UNICEF Executive Director announces $3 million for Mozambican children affected by global food price increases
MAPUTO, Mozambique, 1 August 2008 – UNICEF Executive Director, Ann. M. Veneman, concluding a 3-day visit to Mozambique, announced $3 million in additional support for UNICEF’s nutrition programs in the country.
“An estimated forty-one per cent of children in Mozambique suffer from chronic malnutrition,” said Veneman. “These resources will help children and their families who are at high nutritional risk.”
The under-5 child mortality rate in Mozambique has been reduced by 42 per cent since 1990. It is one of the few developing countries to experience a significant decline in maternal mortality, putting the country on track to meet the MDG targets on child and maternal mortality.
However, this progress is threatened by rising food prices as well as the AIDS pandemic.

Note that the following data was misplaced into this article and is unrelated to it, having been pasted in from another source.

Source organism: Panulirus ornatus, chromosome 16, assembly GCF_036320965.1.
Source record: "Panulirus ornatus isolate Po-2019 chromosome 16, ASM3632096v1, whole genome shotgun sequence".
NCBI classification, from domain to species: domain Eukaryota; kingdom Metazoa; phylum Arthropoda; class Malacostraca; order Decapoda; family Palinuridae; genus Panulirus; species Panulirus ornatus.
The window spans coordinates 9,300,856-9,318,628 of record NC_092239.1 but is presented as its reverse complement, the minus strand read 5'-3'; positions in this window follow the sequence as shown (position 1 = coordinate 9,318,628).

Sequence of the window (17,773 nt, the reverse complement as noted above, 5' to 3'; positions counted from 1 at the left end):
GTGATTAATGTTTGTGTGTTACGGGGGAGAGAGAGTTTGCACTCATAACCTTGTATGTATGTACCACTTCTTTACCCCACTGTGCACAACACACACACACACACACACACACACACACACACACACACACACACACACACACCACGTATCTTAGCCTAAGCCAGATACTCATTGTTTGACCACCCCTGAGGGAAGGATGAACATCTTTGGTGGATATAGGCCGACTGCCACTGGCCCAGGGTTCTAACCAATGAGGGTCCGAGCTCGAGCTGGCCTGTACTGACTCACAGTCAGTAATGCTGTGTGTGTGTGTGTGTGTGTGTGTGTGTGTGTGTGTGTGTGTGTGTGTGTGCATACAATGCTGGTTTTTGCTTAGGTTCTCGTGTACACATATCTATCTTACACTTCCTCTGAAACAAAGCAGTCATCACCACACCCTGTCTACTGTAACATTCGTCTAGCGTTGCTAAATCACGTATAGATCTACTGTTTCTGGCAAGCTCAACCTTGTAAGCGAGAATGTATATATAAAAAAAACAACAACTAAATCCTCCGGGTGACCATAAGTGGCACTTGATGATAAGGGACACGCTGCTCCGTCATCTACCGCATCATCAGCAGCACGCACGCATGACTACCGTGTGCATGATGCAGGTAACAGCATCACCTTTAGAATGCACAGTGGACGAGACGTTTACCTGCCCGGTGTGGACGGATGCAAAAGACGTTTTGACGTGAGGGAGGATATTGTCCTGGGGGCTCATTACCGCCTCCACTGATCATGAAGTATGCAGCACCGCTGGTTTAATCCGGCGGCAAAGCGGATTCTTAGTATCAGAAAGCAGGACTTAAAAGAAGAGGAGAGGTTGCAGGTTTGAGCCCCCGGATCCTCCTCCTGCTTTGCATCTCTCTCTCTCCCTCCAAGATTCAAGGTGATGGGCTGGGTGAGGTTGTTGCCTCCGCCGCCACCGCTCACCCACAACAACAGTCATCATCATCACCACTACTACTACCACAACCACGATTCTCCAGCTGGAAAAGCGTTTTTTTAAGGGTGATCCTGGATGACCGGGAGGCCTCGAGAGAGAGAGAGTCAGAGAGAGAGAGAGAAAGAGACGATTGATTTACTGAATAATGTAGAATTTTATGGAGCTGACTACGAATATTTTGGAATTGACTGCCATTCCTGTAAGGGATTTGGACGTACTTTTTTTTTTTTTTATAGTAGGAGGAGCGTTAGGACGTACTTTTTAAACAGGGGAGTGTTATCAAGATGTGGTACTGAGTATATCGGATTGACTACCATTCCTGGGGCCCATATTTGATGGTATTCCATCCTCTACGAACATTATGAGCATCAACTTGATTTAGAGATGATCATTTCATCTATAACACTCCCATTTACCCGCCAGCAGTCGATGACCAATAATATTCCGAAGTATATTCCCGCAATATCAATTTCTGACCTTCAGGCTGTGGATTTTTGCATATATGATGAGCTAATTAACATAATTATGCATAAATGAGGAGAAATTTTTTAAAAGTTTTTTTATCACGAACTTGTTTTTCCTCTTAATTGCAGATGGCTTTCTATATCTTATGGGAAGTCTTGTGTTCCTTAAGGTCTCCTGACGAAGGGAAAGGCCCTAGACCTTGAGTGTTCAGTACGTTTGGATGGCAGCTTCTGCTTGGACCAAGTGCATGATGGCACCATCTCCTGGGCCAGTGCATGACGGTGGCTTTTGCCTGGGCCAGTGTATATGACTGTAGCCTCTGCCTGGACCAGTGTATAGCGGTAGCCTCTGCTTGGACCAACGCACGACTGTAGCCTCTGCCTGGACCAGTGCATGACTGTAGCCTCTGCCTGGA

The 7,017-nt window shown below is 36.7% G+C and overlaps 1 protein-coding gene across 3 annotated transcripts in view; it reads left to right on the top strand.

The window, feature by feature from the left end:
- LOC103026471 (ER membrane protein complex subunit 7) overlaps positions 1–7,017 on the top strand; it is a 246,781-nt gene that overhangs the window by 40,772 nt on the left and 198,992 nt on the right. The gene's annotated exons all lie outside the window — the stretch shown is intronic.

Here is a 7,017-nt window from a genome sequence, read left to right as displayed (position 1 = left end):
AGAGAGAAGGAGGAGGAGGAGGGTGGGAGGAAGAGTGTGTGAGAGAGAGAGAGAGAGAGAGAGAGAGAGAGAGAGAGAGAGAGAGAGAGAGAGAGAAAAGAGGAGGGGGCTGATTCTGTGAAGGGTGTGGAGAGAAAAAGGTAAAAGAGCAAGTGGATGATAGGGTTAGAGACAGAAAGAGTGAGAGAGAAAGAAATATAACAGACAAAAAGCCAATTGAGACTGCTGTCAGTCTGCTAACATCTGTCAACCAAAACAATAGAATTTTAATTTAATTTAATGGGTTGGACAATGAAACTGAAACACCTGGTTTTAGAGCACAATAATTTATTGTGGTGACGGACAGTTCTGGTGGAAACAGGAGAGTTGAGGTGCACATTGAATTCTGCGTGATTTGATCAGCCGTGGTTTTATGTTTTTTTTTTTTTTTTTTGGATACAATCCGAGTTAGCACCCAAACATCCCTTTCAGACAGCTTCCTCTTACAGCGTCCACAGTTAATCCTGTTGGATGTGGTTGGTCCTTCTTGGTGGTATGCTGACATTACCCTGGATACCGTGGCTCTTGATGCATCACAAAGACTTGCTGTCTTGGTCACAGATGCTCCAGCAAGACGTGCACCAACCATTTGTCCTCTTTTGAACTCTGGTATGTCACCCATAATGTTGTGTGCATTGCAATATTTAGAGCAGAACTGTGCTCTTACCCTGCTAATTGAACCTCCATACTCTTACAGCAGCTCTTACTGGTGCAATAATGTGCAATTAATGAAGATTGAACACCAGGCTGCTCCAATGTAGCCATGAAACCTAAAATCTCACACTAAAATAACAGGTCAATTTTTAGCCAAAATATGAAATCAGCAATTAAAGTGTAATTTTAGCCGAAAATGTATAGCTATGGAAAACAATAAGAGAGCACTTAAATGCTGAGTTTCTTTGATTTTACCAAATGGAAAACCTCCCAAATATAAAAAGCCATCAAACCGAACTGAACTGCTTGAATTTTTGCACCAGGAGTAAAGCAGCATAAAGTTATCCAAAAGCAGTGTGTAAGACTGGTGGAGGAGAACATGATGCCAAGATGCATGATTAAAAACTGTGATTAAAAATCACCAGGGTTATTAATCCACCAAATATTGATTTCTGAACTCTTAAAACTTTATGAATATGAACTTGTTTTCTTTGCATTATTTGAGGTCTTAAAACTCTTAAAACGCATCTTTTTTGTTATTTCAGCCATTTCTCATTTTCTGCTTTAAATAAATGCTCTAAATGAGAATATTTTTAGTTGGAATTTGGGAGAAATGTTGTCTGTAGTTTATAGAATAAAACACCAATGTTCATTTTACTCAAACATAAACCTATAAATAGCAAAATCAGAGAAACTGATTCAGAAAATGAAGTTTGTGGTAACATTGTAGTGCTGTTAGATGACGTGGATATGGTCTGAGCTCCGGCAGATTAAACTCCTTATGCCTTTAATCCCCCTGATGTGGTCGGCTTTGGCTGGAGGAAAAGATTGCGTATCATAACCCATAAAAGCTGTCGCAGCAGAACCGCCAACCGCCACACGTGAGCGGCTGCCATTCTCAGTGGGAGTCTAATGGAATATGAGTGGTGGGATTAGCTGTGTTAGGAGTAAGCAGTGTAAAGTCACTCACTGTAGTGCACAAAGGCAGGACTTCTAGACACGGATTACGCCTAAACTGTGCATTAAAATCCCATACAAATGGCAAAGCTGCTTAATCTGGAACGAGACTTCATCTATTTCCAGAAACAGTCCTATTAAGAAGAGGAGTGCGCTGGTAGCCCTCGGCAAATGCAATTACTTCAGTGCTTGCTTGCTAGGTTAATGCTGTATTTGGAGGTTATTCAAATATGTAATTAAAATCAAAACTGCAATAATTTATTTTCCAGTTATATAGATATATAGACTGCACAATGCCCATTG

Veneman visited Sofala, a province with one of the highest HIV prevalence rates in the country. While there, she visited a community obstetric care facility and programs for children made vulnerable by AIDS.
UNICEF works on the ground in more than 150 developing and transitional countries to help children survive and thrive. The world’s largest provider of vaccines for poor countries, UNICEF works to advance the Millennium Development Goals by supporting child health and nutrition, quality basic education for all boys and girls, access to clean water and sanitation, and the protection of children from violence, exploitation and AIDS.
About the UNICEF Executive Director:
Ann M. Veneman assumed the leadership of UNICEF on 1 May 2005, becoming the fifth Executive Director to lead UNICEF in its 60-year history. Prior to joining UNICEF, Veneman served as Secretary of the United States Department of Agriculture.
At UNICEF, Veneman directs a global agency of over 10,000 staff and annual total resources of more than $3 billion, funded entirely by the voluntary contributions of governments, businesses, foundations and individuals. Since assuming the position of Executive Director, she has traveled to more than 40 countries, witnessing firsthand the work of UNICEF, speaking at meetings and conferences, and visiting heads of state or government and other partners.